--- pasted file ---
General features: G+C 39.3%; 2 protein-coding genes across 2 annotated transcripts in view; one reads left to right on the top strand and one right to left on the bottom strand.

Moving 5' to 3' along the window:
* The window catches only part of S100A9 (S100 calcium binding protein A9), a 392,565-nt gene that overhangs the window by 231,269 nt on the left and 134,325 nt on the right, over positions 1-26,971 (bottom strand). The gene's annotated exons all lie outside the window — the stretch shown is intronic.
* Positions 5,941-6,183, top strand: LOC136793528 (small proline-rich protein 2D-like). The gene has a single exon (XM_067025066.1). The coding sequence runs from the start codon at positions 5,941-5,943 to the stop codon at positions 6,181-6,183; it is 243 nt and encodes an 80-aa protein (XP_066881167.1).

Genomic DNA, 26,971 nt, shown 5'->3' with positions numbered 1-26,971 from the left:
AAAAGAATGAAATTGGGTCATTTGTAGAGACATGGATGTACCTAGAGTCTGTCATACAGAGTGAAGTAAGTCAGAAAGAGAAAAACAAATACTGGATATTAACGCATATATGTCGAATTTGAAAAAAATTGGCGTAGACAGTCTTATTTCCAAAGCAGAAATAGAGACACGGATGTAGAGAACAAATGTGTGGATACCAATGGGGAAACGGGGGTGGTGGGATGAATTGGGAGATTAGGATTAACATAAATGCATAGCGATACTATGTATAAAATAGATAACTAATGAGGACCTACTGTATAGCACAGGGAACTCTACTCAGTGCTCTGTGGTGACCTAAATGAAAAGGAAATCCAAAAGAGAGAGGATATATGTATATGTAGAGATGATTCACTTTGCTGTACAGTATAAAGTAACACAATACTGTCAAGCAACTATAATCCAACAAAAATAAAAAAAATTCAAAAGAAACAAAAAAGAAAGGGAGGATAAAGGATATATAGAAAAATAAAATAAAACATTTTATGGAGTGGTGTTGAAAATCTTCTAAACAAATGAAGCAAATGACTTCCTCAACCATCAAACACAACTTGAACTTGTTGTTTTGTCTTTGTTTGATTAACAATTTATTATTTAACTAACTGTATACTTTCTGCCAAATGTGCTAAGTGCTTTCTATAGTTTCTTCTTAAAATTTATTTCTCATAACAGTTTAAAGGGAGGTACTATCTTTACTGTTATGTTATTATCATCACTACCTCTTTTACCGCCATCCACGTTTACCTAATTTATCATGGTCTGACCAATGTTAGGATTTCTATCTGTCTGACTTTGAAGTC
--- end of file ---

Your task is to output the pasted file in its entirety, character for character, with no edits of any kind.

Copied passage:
General features: G+C 39.3%; 2 protein-coding genes across 2 annotated transcripts in view; one reads left to right on the top strand and one right to left on the bottom strand.

Moving 5' to 3' along the window:
* The window catches only part of S100A9 (S100 calcium binding protein A9), a 392,565-nt gene that overhangs the window by 231,269 nt on the left and 134,325 nt on the right, over positions 1-26,971 (bottom strand). The gene's annotated exons all lie outside the window — the stretch shown is intronic.
* Positions 5,941-6,183, top strand: LOC136793528 (small proline-rich protein 2D-like). The gene has a single exon (XM_067025066.1). The coding sequence runs from the start codon at positions 5,941-5,943 to the stop codon at positions 6,181-6,183; it is 243 nt and encodes an 80-aa protein (XP_066881167.1).

Genomic DNA, 26,971 nt, shown 5'->3' with positions numbered 1-26,971 from the left:
AAAAGAATGAAATTGGGTCATTTGTAGAGACATGGATGTACCTAGAGTCTGTCATACAGAGTGAAGTAAGTCAGAAAGAGAAAAACAAATACTGGATATTAACGCATATATGTCGAATTTGAAAAAAATTGGCGTAGACAGTCTTATTTCCAAAGCAGAAATAGAGACACGGATGTAGAGAACAAATGTGTGGATACCAATGGGGAAACGGGGGTGGTGGGATGAATTGGGAGATTAGGATTAACATAAATGCATAGCGATACTATGTATAAAATAGATAACTAATGAGGACCTACTGTATAGCACAGGGAACTCTACTCAGTGCTCTGTGGTGACCTAAATGAAAAGGAAATCCAAAAGAGAGAGGATATATGTATATGTAGAGATGATTCACTTTGCTGTACAGTATAAAGTAACACAATACTGTCAAGCAACTATAATCCAACAAAAATAAAAAAAATTCAAAAGAAACAAAAAAGAAAGGGAGGATAAAGGATATATAGAAAAATAAAATAAAACATTTTATGGAGTGGTGTTGAAAATCTTCTAAACAAATGAAGCAAATGACTTCCTCAACCATCAAACACAACTTGAACTTGTTGTTTTGTCTTTGTTTGATTAACAATTTATTATTTAACTAACTGTATACTTTCTGCCAAATGTGCTAAGTGCTTTCTATAGTTTCTTCTTAAAATTTATTTCTCATAACAGTTTAAAGGGAGGTACTATCTTTACTGTTATGTTATTATCATCACTACCTCTTTTACCGCCATCCACGTTTACCTAATTTATCATGGTCTGACCAATGTTAGGATTTCTATCTGTCTGACTTTGAAGTC